HBO is the latest Hollywood entertainment company to have suffered a cybersecurity breach, as hackers have stolen 1.5 TB worth of data and leaked unreleased episodes of a few shows.
HBO joins Netflix and Sony companies who were on the losing end of a cyberattack, a threat that unfortunately will not likely go away any time soon.
HBO Hacked: 'Game Of Thrones' Script Stolen
In a statement, HBO confirmed that it has experienced a "cyber incident," resulting in proprietary information being compromised. The network is now working with law enforcement and cybersecurity firms in the investigation of the hacking attack.
"Any intrusion of this nature is obviously disruptive, unsettling, and disturbing for all of us," said HBO Chairman and CEO Richard Plepler in an email that alerted employees to the data breach.
The hackers sent out an anonymous email to many reporters over the weekend to announce the hack, referring to it as "the greatest leak of cyber space era." The hackers mentioned Game of Thrones, the network's biggest hit of all time, as one of the shows that were compromised in the attack.
So far, however, the hackers have only uploaded an upcoming episode of comedy-drama series Ballers and mini-movie series Room 104. There is also written material that is allegedly connected to the fourth episode of Game of Thrones Season 7, which is set to air next week.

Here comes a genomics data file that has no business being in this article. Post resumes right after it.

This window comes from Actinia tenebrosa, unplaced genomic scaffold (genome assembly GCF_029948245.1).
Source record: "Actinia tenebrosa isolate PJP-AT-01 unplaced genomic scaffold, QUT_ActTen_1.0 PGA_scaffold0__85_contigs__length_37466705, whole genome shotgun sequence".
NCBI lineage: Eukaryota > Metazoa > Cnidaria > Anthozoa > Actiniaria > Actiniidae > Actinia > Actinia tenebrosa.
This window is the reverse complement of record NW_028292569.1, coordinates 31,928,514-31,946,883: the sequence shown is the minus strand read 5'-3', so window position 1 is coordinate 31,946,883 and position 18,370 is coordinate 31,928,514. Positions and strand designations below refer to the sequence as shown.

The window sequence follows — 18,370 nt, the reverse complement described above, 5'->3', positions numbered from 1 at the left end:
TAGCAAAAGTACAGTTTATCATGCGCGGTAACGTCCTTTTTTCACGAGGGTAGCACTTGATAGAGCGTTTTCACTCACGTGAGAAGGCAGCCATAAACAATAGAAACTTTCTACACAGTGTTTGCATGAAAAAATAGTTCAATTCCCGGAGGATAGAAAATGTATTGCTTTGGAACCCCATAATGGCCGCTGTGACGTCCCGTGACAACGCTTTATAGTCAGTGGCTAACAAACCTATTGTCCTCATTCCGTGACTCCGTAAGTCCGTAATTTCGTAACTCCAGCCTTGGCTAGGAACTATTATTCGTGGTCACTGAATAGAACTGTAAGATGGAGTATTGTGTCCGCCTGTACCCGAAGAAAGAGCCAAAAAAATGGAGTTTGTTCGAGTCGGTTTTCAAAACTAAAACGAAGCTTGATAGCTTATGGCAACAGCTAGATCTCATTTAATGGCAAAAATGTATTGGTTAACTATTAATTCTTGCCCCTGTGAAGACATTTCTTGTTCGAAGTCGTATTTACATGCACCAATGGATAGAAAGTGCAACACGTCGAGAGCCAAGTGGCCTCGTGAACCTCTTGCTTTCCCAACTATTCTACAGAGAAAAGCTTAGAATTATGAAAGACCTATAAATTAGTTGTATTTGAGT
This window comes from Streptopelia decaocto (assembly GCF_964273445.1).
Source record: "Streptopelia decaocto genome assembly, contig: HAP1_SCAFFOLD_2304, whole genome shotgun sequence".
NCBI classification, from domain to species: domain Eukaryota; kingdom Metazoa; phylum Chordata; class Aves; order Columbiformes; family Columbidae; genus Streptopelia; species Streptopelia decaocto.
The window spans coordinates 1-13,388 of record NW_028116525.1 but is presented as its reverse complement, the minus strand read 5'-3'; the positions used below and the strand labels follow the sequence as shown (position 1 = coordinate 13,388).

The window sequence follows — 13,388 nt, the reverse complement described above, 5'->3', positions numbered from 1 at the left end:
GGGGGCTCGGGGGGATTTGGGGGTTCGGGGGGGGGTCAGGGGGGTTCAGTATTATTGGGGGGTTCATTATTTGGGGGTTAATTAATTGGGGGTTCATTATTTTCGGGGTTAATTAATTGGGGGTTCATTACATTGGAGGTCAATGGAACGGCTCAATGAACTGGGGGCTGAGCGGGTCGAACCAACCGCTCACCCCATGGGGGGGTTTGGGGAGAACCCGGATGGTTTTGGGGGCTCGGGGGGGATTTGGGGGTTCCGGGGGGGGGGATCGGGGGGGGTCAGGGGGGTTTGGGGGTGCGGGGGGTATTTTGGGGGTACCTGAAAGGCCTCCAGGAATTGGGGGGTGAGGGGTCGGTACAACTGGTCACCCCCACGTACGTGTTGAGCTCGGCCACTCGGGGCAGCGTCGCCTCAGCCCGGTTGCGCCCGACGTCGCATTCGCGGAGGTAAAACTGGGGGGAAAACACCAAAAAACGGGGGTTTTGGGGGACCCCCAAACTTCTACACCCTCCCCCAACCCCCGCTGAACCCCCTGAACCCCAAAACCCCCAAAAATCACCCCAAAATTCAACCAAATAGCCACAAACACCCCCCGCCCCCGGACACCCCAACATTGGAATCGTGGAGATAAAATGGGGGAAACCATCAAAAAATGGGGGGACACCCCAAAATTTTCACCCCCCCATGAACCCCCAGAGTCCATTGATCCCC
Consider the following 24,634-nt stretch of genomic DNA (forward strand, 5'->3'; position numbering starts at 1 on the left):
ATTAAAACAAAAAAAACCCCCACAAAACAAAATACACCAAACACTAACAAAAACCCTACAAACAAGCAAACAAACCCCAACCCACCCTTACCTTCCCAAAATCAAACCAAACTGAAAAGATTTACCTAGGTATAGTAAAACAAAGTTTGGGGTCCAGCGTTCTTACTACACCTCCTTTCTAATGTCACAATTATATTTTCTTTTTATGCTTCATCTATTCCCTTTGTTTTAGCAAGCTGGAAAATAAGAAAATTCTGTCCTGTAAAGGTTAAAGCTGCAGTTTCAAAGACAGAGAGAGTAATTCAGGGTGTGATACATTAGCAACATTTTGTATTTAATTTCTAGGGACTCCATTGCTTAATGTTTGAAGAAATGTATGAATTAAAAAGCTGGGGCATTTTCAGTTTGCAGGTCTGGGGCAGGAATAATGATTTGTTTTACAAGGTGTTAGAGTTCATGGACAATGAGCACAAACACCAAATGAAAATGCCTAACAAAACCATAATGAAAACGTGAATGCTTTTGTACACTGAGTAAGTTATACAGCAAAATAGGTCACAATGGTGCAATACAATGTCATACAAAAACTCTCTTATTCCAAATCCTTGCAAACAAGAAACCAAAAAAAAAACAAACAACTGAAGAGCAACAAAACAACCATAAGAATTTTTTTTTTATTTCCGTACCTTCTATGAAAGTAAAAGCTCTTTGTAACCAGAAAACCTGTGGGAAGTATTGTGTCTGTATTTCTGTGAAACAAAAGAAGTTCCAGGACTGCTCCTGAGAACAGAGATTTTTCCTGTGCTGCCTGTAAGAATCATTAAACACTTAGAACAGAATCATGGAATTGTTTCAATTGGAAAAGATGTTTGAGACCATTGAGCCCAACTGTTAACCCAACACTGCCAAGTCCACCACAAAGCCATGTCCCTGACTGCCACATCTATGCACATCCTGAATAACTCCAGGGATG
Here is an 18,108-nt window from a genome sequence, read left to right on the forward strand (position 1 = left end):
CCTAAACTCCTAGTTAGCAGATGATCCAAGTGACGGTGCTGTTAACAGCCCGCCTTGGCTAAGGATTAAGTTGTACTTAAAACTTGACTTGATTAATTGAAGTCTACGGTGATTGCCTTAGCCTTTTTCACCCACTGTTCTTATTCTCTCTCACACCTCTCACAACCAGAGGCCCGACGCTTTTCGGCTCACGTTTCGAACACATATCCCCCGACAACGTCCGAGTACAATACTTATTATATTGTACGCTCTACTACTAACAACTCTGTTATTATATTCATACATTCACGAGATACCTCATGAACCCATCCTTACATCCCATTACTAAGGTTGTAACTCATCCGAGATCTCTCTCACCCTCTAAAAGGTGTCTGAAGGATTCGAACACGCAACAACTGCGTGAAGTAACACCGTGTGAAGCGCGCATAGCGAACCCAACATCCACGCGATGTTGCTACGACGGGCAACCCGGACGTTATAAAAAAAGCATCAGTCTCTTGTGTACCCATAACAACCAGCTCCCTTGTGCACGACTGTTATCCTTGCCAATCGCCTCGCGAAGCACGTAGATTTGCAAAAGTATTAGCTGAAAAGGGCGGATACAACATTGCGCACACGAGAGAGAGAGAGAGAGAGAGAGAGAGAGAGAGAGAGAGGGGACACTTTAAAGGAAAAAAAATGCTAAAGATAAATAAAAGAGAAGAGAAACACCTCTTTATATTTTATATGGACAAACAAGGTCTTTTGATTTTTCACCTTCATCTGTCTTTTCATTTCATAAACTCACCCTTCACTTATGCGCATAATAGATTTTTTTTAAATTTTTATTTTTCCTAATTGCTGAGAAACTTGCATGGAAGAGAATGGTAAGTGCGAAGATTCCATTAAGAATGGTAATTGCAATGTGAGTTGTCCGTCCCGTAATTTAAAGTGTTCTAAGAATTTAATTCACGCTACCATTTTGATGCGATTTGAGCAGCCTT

The hackers are threatening to release more of the stolen data, but it is currently unclear what else they have. HBO has not issued a comment on what the hackers were likely able to steal.
Other details regarding the HBO data breach, including the people behind the hack and the purpose of the attack, remain unknown.
Entertainment Companies Hacked
The HBO hack is far from being the first cyberattack launched against a Hollywood entertainment company.
Earlier this year, hackers known as The Dark Overlord stole the fifth season of Netflix's prison drama-comedy Orange is the New Black before it was released. The videos, which were stolen from the system of post-production company Larson Studios, were uploaded after Netflix decided not to negotiate with the hackers.
Perhaps the most devastating cyberattack on a Hollywood studio, however, was the 2014 hack of Sony Pictures. The hackers, believed to be backed by North Korea, released thousands of emails alongside scripts and videos, and demanded the erasure of comedy film The Interview from existence. The movie is based on a fictional assassination plot against North Korea's leader, Kim Jong-un.